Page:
individual cases and/or by examining relevant unusual behaviors. The substantial challenge, though,
for a reincarnation explanation is finding a larger fit for it among the phenomena of life. There you
have the opportunity of uncovering additional significance.
In Justin L. Barrett’s book, Born Believers—The Science of Children’s Religious Belief, he laid out some
of the growing evidence that young children tend to have an innate understanding of the existence
of souls/God/gods, that they are believers in what Barrett termed a “natural religion” (Barrett 2012).
Born Believers contains some striking examples including ones in which the positions of atheists were
rebutted by their young children. Barrett wrote that “[c]hildren are prone to be believe in supernatural
beings such as spirits, ghosts, angels, devils, and gods during the first four years of life” (Barrett 2012,
p. 3). Later he wrote that:
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[e]xactly why believing in souls or spirits that survive death is so natural for children (and
adults) is an area of active research and debate. A consensus has emerged that children are
born believers in some kind of afterlife, but not why this is so (Barrett 2012, p. 120).
These remarkable observations were simply placed by Barrett within the materialist vision,
though. Even as a practicing Christian, Barrett concluded that these are simply delusional tendencies
derived from evolution and experience—“biology plus ordinary environment” (Barrett 2012, p. 20).
It is a remarkable act of faith, though, to extrapolate our evolution-shaped genomes to provide a basis
for such beliefs. That act of faith appears to be symptomatic of what one scientist acknowledged was
the fact that “science is in many ways its own religion” (Adler 2013).
At the beginning of Born Believers’ scientific take on our innate spiritual beliefs, though, there is
also a traditional explanation offered. That explanation was confidently provided by an Indian man
Barrett had encountered on a train. In Barrett’s words that man had explained:
that on death, we go to be with God and are later reincarnated. As children had been with
God more recently, they could understand God better than adults can. They had not yet
forgotten or grown confused and distracted by the world. In a real sense, he explained,
children came into this world knowing God more purely and accurately than adults do
(Barrett 2012, p. 2).
That reincarnation perspective will be pursued here. First, it is noteworthy that these spiritual
beliefs appear to be general. As such they offer possible broad support for the reincarnation
hypothesis, in that while memories of a pervious embodied life are very rare, memories of the previous
disembodied experience could be the norm. Additionally, the reincarnation perspective appears to
have been a common pre-modern understanding as discussed in M’Clintock and Strong’s Cyclopaedia of
Biblical, Theological and Ecclesiastical Literature, “[t]ransmigration, dating back to a remote antiquity, and
being spread all over the world, seems to be anthropologically innate, and to be the first form in which
the idea of immortality occurred to man” (Head and Cranston 1967, p. 170). Chris Carter, in Science and
the Afterlife Experience, also presented the broad historical background of the reincarnation belief (Carter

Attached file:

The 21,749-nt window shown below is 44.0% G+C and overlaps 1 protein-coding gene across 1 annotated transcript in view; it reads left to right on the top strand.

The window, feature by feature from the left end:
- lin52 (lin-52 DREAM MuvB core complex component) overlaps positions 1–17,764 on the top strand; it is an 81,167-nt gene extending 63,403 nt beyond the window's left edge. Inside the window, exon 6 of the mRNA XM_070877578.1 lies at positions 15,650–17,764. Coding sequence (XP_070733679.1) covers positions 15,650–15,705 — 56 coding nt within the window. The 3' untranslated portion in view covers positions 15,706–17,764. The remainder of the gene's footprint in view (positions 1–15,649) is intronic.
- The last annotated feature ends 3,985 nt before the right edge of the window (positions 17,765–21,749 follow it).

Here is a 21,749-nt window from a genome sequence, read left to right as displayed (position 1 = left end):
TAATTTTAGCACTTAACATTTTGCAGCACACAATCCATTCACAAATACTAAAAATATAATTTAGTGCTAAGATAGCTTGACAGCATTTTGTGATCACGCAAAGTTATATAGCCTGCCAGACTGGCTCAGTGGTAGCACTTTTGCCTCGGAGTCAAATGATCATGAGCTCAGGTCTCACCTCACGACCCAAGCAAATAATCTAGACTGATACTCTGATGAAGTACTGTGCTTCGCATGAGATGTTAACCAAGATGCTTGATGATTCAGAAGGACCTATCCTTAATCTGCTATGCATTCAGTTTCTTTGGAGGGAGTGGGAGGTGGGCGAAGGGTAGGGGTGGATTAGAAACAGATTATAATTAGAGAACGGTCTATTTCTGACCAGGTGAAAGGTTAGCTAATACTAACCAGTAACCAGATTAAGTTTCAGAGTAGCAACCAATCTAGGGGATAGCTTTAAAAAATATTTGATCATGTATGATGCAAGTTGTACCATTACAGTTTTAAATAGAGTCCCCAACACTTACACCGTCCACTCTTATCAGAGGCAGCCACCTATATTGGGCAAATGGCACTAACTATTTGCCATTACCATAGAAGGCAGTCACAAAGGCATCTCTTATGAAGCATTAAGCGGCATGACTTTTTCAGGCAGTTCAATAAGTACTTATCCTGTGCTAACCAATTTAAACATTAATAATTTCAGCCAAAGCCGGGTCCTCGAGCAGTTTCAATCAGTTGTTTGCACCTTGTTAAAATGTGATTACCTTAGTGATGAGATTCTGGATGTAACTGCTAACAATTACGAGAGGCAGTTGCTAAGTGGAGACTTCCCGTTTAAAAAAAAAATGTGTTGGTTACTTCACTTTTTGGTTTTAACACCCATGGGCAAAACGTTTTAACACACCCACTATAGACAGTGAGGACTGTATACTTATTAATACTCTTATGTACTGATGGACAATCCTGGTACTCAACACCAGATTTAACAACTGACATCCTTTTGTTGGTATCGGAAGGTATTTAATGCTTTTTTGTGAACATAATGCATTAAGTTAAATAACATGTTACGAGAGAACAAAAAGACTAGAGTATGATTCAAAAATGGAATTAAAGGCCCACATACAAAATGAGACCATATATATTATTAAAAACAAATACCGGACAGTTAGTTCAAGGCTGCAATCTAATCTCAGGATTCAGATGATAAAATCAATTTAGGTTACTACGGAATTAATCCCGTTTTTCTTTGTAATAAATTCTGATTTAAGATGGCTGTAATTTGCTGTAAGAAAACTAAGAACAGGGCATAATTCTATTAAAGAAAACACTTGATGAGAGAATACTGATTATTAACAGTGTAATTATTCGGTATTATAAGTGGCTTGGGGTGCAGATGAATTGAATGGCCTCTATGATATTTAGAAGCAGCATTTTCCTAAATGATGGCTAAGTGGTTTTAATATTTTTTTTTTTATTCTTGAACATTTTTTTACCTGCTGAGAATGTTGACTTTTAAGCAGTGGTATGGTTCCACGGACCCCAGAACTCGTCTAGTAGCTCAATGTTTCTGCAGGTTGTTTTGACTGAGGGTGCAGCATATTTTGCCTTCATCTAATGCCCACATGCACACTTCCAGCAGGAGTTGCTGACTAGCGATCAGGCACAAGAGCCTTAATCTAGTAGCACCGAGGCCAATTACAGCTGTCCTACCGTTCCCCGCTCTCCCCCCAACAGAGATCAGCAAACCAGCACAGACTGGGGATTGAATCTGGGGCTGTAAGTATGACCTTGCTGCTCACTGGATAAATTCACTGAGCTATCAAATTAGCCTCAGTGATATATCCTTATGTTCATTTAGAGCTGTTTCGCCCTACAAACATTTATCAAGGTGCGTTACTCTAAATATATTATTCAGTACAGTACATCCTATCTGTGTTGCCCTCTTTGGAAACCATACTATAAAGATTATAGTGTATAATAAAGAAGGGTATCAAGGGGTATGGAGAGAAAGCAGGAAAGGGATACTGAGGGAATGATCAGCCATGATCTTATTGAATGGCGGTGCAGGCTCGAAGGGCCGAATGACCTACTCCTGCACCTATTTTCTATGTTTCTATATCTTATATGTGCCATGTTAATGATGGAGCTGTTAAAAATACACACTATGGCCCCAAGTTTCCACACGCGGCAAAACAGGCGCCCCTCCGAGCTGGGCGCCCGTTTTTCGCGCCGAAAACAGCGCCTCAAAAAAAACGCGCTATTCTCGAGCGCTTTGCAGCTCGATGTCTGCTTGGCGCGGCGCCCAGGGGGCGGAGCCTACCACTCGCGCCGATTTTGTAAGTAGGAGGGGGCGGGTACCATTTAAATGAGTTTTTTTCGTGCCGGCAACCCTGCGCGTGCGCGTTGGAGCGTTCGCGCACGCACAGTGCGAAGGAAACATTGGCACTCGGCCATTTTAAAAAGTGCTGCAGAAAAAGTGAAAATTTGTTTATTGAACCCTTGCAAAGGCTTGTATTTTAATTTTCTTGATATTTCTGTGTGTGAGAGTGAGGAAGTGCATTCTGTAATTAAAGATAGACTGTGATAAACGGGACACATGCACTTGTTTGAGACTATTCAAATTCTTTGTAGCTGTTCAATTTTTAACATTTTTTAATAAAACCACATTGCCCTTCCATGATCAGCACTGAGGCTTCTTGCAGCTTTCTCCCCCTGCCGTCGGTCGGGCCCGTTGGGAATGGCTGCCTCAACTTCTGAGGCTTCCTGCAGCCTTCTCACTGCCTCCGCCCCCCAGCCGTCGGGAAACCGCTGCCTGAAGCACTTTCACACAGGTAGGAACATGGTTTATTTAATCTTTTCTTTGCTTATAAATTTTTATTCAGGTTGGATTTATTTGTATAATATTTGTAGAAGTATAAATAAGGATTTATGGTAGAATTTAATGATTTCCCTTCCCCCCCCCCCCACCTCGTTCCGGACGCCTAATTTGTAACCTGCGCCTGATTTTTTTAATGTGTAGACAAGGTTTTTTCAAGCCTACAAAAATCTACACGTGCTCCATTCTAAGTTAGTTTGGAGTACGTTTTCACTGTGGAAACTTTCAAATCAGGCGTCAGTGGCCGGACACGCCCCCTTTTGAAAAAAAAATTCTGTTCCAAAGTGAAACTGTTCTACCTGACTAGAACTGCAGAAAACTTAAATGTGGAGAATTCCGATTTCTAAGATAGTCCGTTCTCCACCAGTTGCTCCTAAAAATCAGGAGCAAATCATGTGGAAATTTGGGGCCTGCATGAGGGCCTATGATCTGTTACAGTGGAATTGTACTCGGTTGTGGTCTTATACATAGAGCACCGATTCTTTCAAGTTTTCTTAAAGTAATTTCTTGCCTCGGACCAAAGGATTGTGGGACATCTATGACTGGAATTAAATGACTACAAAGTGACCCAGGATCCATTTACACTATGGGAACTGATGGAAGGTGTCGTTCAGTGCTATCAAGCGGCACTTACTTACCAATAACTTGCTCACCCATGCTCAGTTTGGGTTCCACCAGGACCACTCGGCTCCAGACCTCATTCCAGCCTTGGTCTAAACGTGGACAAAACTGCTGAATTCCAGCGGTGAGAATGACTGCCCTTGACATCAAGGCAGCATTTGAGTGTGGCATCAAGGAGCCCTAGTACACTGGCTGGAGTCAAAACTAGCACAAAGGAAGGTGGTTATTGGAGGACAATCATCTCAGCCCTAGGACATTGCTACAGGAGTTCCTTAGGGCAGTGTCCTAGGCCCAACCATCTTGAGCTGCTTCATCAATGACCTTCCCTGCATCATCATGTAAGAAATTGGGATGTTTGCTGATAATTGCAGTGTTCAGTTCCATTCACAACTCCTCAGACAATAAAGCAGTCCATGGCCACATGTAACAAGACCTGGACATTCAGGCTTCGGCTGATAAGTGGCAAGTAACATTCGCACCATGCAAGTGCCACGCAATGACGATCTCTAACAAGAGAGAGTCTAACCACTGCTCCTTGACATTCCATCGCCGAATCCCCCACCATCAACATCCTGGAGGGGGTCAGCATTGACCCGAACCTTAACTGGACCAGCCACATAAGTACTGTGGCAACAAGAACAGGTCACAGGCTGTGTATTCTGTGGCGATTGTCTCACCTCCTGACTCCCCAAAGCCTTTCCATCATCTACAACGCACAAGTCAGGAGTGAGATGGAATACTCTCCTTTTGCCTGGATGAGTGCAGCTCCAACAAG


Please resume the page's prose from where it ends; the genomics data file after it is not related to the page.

2012, pp. 18–20). Carter included a quote of Ian Stevenson who had written “nearly everyone outside
the range of orthodox Christianity, Judaism, Islam, and Science—the last being a secular religion for
many people—believes in reincarnation”.
This belief can be divided into two components: the intuitive continuity of behavior/personality
component and the more puzzling cause-and-effect or karma component. Of these two aspects it has
been claimed that they were historically “in fact
. . .
virtually always conjoined” (Head and Cranston
1967, p. 10). Perhaps the apparent continuity of personalities across lives in small and relatively
undistracted groups helped to establish the continuity hypothesis. The karma belief might have gained
strength in parallel when observing individuals encountering their just deserts across lives. Perhaps
these beliefs could have been furthered by the insights of dedicated mystics. Another explanation for
the origin of these beliefs is that they were derived from reports of the previous lives by individuals
(Carter 2012, p. 20).
As an introductory synopsis of some of reincarnation’s potential explanatory power:
[one might] argue that in addition to offering a straightforward explanation for our natural
religion, a [reincarnation] perspective also provides traction on some scientific conundrums
including prodigies, transgender individuals, and the surprising variations in personality
found amongst a number of species; a simple explanation for the mysteries associated with
monozygotic twins; a backdrop for some controversial phenomena including near-death
experiences; and finally a consistent framework for the missing heritability problem.
In brief, the missing origins for a number of our innate specifics could be understood
as carryover from previous lives and with some standout behaviors—as found with
prodigious savants and prodigies—there could be some additional carryover consistent
Religions 2017,8, 155 12 of 21
with some of the remarkable descriptions of the intervening disembodied state (Christopher
2016, p. 9).
The continuity aspect of reincarnation would be consistent with individual cases of young children
experiencing the apparent recall of a previous life (Stevenson 1997;Tucker 2005;Leininger et al. 2009)
as well as exhibiting some consistent behaviors. Contributions from the karma aspect would also be
consistent with the unexpectedly large health differences found between identical twins and more
generally the disease susceptibility portion of the missing heritability problem. All together a number